The act of genre hopping is a hotly debated topic when brought up on social media. Some are strongly for a writer’s creative freedom, while others feel writers should stick to a single genre. First, I would like to differentiate genre hopping from the simple act of switching genres, as the latter is a singular act while the former is a repeated act. Is genre hopping a good idea? I think it falls in a gray area between good and bad that involves the writer making up their own mind. Like most things in life there are pros and cons; let’s explore those.
The Pros of Genre Hopping
Creativity is the reason why a lot of us get into the act of writing, at least I know it was for me. Yet sticking to one genre can stymie the creative brain when writing about the same subject day after day. Turning to a new genre can help explore ideas and plotlines you might not have considered in the realm of another genre. Having the freedom to write what we want when we want to write it is a big deal for some writers. I know in my own writing life there have been times when the best idea for a story doesn’t fall into the general niche I have come to place myself.
Freshness and creative freedom go hand in hand; however, one could argue that the two are separate factors (plus, I really needed another pro point). Writing the same genre every day can be akin to Ground Hog Day for some writers. Hopping to a different genre to freshen up your point of view, especially if the switch isn’t permanent, can do wonders. You may find yourself revisiting the old genre with a revitalized outlook. A daily routine of the same genre writing can grow old and stale to some and a quick change to something else might be just what the creative brain needs to stay on task.
A New Audience
Hopping to a different genre can reach new readers that might otherwise be unfamiliar with the writer’s work. Some of these new readers might consider reading outside the genre if they like the writer’s voice. I must be honest here regarding my opinion on this pro point. Attempting to reach new readers with the hope they will follow you isn’t something I would consider a good reason for genre hopping. There are few writers I would follow no matter the genre they wrote. Stephen King is an example of one such writer, while J.K. Rowling is an example of one that I haven’t followed. If reaching a new audience is a big deal for you and you don’t care about any carryover reading, consider writing under a pseudonym.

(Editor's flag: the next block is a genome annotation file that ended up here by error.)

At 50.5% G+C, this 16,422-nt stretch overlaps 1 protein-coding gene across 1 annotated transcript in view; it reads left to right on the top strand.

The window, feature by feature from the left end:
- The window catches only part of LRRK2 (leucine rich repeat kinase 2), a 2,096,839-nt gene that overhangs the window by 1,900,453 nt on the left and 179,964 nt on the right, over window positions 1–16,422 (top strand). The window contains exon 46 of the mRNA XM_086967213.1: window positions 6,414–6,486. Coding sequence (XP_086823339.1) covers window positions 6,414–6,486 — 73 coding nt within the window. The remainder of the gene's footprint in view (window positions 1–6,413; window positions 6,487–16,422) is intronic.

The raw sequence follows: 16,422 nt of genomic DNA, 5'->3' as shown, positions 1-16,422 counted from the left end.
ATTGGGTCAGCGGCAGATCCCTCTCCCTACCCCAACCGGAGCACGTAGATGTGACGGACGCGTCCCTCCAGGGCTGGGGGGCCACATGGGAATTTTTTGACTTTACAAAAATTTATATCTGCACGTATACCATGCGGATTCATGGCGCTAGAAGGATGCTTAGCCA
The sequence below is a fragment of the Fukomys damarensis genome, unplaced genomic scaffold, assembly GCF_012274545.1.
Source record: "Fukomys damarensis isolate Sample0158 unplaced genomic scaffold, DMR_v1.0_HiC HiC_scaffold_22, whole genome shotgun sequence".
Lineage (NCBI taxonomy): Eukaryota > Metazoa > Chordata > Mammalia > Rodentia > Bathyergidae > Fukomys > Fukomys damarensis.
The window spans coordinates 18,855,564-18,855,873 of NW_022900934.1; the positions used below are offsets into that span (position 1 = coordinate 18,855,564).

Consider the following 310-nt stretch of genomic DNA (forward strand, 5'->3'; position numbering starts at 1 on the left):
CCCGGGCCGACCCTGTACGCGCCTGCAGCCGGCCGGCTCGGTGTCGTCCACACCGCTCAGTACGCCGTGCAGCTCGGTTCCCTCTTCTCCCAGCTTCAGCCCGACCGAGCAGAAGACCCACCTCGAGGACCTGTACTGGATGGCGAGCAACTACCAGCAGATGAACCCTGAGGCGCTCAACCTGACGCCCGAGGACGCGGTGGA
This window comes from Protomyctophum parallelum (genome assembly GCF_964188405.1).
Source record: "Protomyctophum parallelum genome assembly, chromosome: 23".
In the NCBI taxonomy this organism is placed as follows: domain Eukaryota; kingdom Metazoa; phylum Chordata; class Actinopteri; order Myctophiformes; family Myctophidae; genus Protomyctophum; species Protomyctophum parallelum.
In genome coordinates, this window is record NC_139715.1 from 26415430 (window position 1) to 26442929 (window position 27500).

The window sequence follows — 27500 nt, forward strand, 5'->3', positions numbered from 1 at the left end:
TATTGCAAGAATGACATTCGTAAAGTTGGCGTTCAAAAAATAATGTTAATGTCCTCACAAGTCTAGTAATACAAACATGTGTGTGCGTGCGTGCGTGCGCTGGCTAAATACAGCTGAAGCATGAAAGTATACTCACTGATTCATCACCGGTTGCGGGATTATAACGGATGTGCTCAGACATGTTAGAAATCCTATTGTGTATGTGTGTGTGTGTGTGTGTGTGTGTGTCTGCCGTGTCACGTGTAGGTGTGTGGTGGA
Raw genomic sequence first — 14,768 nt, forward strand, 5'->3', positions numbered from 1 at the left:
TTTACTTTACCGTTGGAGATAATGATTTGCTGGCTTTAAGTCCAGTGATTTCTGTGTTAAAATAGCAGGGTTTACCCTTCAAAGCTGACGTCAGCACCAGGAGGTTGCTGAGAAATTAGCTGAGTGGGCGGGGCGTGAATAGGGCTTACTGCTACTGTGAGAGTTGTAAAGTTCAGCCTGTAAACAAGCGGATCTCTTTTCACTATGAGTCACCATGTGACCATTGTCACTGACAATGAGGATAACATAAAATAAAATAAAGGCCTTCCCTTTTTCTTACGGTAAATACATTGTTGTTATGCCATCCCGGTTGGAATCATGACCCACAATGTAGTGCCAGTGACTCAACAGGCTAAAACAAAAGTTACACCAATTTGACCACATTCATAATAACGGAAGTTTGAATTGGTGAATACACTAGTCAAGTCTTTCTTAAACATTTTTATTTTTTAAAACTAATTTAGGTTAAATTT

The Cons of Genre Hopping
I believe that in order to write in a genre a writer should first know that genre. This entails reading other writers in that genre as much as possible. After all, if you don’t read inside a genre then how will you know if the story you’re writing hasn’t already been written by another writer. Let me be blunt for a minute. In my opinion, it takes a rather large ego to think you can wrap your brain around the ends and outs of more than one genre at a time.
Alienating Your Old Audience
For this con we will assume that your move to another genre is out in the open rather than under a pseudonym. Readers can have particular tastes when it comes to their reading preferences. For instance, I read almost exclusively horror, though I do alternate between middle grade and adult often. Any deviation from that genre is carefully selected. As I stated earlier, I have made exceptions for some writers and not for others depending on the writer’s voice and the overall story that they wrote outside the genre. I would never abandon a writer for trying something new and different, choosing instead to wait for the next release in the genre that I enjoy. However, I’m not so sure that every reader would agree with me.
Lack of Focus
Hopping from one genre to another multiple times can create a perceived lack of focus in other people’s eyes. A reader or, say, a perspective literary agent might wonder if the writer knows what they want. If you’re not trying to attract a literary agent or are writing purely for the creative outlet, then this con doesn’t apply to you. If you are trying to attract an agent, well, it could serve you well to show some discipline and stick with one genre.
In the end whether you chose to genre hop is a personal decision that every writer has to make for themselves. Don’t base your decision off the musings of some guy of the internet (including this guy), but rather on what fits you. Personally, I prefer to focus on one genre with laser-like precision at a time when it comes to novels. When I genre hop it’s usually in the realm of the short story. If I have hopped around for several short stories, I’ll make sure the last short story is in the same genre as the novel I’m planning to write. That’s what works for me, you could be different. Thanks for reading.
Stephen Michael Roth